Wedding Guide

Never Too Late for Love

Byron and Joe’s wedding ceremony brought their families closer together.

Byron K. Menard (l) and Joe A. Perez Jr (Photos by Michael Saavedra)

Byron K. Menard, 58, and Joe A. Perez Jr., 59, danced the night away to a mariachi band and “Love Takes Over” by David Guetta, featuring Kelly Rowland. They were surrounded by their closest friends and family after exchanging wedding vows on June 10, 2023. The date was significant for the couple because it marked their seven-year anniversary. Their story shows that it is never too late to fall in love.

“We did find each other a little bit later in life, and we just plan on enjoying every single moment. It’s just been a miracle that we have found each other, and we don’t take it for granted,” Byron says.

Their story is one centered around the thriving neighborhoods of Montrose and their home in EaDo. After meeting briefly in 1990—a meeting Byron jokes that Joe did not remember—they finally connected at the place many gay men connect: the gym.

“We reconnected in 2016,” Byron continues. “Joe was working as a trainer at Houston Gym after recently retiring from a 30-year career at Shell. I observed how he handled himself with clients, and what an awesome personality he had. I had been single for around three years, and got the courage to ask him out for coffee. He said, ‘Let’s go on a real date and go to dinner.’ I loved his straightforwardness from the start.”

It just so happens that Joe had been observing Byron at the gym as well, and also recalls that meeting. “I said, ‘Let’s go to dinner,
I know where this is going.’ The reason for being so direct is because Byron never speaks to anyone at the gym unless he knows them. There were only a few people that he had had conversations with that I had noticed,” says Joe.

Byron hails originally from Lake Charles, Louisiana, where he also went to college before earning his doctorate from Texas Chiropractic College in Houston. Joe is a native Houstonian. The two men spend much of their time between Galveston, Houston, and, of course, Louisiana.

“I’m not sure when the exact moment was that I realized I wanted to marry Joe, but very early on, probably within three or four months, I brought him home to meet my family in Louisiana and I saw the way they reacted to him. They instantly fell in love with him. I knew he was the man I wanted to spend my life with,” Byron explains.

Joe agrees that meeting  Byron’s family had the same impact on his feelings toward his future husband. Both men also agree that it is honesty, faithfulness, and tender hearts that form the core of their love. They both cry easily at movies and CBS Sunday Morning pieces—a tenderness that they consider to be a sign of strength.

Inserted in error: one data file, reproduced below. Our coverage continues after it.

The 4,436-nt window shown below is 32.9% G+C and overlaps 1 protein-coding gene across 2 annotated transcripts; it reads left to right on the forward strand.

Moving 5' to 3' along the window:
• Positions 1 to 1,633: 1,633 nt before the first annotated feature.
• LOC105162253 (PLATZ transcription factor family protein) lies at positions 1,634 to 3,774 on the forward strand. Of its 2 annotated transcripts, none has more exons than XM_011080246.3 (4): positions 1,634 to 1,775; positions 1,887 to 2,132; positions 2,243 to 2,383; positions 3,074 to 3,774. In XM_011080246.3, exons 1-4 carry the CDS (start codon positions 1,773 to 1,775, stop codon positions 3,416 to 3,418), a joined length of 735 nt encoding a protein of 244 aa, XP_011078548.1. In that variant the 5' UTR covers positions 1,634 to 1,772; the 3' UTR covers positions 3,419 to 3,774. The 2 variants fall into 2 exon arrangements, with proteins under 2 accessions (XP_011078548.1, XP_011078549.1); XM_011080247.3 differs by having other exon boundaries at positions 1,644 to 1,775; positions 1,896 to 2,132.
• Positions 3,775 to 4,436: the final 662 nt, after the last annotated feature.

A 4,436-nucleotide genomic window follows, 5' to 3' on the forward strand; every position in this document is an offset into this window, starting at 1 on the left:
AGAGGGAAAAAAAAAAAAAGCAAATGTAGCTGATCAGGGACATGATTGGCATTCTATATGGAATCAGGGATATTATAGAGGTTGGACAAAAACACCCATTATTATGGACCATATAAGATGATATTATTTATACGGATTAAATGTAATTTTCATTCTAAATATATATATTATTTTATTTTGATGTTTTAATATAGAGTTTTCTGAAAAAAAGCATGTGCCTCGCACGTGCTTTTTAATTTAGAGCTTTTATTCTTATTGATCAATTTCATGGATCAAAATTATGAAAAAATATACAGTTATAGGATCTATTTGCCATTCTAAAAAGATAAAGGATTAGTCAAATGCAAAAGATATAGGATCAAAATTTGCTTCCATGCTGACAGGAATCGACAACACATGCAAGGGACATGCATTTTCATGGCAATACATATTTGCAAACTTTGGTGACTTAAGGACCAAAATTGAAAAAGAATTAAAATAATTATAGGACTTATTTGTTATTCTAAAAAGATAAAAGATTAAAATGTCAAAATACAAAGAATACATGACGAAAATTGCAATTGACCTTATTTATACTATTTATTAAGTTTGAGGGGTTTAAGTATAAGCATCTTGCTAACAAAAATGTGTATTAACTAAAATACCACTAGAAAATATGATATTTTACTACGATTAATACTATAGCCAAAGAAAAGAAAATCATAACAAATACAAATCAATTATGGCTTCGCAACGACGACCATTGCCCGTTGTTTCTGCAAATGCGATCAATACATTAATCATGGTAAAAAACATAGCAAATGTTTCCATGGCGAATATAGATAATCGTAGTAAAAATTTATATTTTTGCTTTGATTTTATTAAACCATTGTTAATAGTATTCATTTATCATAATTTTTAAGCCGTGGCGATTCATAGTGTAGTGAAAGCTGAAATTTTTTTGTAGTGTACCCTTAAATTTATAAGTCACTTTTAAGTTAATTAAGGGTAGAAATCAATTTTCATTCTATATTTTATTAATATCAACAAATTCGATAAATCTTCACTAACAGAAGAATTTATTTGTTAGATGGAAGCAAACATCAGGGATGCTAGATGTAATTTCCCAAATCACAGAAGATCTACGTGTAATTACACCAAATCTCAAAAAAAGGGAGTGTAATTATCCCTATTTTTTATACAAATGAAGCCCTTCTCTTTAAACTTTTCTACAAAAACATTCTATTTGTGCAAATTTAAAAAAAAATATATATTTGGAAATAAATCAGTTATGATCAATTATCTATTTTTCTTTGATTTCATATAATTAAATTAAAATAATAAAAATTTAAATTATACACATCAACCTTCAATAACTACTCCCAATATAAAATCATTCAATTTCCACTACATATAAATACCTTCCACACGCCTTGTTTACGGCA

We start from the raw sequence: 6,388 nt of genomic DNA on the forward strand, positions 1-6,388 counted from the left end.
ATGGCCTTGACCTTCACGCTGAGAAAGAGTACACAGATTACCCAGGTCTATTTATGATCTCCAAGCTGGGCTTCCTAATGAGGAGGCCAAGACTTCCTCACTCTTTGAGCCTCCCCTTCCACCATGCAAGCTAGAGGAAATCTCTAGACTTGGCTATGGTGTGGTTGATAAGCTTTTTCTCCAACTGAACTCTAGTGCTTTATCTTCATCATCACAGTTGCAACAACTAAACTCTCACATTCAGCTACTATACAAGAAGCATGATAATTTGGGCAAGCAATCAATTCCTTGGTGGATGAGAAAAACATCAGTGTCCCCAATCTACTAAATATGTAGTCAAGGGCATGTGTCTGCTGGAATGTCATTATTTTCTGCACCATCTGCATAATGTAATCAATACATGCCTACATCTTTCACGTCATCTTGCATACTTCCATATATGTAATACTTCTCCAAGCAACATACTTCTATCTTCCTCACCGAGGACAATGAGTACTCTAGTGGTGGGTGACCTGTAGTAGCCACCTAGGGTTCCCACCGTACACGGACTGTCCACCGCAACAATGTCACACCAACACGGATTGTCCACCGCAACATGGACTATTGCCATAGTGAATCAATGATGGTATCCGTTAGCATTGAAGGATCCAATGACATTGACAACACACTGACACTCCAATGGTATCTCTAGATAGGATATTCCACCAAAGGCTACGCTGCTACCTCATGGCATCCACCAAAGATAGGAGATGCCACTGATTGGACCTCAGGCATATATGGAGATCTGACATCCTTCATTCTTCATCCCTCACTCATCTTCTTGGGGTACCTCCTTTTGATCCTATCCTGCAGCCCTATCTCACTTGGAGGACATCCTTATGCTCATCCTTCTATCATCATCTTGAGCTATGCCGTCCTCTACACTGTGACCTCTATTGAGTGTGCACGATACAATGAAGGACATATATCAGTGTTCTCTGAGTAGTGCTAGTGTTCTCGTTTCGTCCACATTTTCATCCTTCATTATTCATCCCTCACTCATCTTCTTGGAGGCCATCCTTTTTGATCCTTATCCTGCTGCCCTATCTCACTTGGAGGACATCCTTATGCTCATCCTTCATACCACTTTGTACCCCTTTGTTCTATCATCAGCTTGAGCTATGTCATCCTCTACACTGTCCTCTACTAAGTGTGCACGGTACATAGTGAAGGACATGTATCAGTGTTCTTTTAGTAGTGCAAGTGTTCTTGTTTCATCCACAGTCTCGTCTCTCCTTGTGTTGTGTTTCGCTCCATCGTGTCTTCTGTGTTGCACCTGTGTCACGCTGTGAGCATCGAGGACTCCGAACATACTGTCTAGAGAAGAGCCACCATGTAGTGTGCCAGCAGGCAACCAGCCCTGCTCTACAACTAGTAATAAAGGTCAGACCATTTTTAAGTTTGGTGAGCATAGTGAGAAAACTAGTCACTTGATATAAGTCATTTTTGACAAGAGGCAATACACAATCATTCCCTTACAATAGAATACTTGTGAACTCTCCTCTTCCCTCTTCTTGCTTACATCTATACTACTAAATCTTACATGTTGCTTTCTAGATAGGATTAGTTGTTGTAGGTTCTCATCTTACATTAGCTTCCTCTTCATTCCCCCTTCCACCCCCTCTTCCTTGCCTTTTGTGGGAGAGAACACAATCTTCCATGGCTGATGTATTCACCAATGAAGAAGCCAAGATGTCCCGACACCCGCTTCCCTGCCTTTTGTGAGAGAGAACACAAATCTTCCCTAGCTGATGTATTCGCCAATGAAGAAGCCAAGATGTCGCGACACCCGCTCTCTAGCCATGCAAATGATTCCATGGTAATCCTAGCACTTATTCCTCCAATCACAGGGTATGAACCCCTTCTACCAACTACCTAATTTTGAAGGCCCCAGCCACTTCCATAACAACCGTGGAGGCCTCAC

The two are also foodies who love to frequent all the great restaurants that Houston has to offer. Three pivotal moments played out for the couple in these restaurants: their first date at Tango and Malbec, and two years later at the same restaurant, when Joe presented Byron with a promise ring over dessert. Then Byron proposed at Sorrento on their fifth anniversary. Luckily, Joe made sure the two men were looking sharp, despite not realizing this night would forever change his life.

“I made sure we had new shirts to wear because Byron will post our whereabouts and food, and I did not want us in a shirt that social media had already seen us in,” Joe explains. “He told me that it was a special dinner because we had been dieting, and that he loves me so much and wanted to do that for us.”

Joe recalls his response to the big question: “‘Yes, I will marry you!’ The entire restaurant clapped and people congratulated us.”

Their wedding ceremony was held at Resurrection Metropolitan Community Church on West 11th Street, where the men are members. One of their favorite things about Resurrection is that it is a church for all people. They were also honored to be married by Rev. Troy Treash.

The ceremony featured many special moments from family and friends. Joe’s niece, Angel Hernandez, gave a toast to her uncles that related to the community and their love. Joe’s sister surprised them with a mariachi band that he says his mother would have loved. His nephew, Christen Thurman, played the piano during the unity candle ceremony. Byron’s brother and sister also toasted the couple, and both men were escorted down the aisle by their sisters. In all, there were around 190 attendees.

“We had a couple of butch, manly-male family members that I wasn’t even sure were going to attend the wedding that came up to me with tears in their eyes saying that was one of the most beautiful, warm, heartfelt weddings they had ever attended. Now that was special!” Byron says.

Joe was also pleasantly surprised by the overwhelming support. “My sister-in-law said, ‘Now, I am not going to a church wedding.’ Five years later, she was walking down that church aisle with Byron holding his arm with love, compassion, and joy.”

“Of course, the most special part of the wedding was Rev. Troy pronouncing us husband and husband, and saying that I could kiss my husband. I don’t think I could have possibly smiled any wider—a very magical moment!” Byron recalls.

The ceremony was also special because it featured several LGBTQ vendors from the Houston area. They include Elite Catering, which both men thought was amazing.

“To those who think that they will never meet their person, special someone, life partner—someone who will care and love them—I say, ‘Don’t give up!’” Joe concludes.


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Ryan Leach

Ryan Leach is a frequent contributor to OutSmart magazine. Follow him on Medium at
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